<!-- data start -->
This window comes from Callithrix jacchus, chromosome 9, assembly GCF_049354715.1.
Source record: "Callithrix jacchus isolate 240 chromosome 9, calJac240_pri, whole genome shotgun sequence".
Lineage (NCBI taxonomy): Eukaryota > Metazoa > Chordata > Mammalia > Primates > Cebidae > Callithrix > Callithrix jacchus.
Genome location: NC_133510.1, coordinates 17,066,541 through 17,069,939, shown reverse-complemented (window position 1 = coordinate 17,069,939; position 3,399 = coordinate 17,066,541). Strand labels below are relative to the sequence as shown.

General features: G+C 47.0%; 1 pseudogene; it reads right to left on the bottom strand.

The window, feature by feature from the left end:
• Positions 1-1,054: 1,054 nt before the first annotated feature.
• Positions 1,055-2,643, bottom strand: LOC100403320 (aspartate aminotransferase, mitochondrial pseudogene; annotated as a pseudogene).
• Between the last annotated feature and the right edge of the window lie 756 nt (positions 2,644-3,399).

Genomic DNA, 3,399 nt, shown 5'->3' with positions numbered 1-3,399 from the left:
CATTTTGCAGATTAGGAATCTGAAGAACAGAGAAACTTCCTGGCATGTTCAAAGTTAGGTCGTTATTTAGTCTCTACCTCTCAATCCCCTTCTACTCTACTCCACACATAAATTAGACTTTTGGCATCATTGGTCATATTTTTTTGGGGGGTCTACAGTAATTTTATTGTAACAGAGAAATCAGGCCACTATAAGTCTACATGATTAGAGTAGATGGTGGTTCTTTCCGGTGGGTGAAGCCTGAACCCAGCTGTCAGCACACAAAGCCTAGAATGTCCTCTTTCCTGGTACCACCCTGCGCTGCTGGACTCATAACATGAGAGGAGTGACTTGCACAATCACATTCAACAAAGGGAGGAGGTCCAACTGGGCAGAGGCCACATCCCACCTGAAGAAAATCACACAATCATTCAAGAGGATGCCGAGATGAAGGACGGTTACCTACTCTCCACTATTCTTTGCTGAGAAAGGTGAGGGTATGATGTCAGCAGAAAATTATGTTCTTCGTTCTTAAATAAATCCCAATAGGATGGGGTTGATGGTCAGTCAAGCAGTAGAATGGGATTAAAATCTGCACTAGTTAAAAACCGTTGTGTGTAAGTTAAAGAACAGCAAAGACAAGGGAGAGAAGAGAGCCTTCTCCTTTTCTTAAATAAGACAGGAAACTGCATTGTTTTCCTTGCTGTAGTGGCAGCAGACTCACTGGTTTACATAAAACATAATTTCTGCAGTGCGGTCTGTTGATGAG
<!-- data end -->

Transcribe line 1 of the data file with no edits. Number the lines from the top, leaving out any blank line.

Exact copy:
This window comes from Callithrix jacchus, chromosome 9, assembly GCF_049354715.1.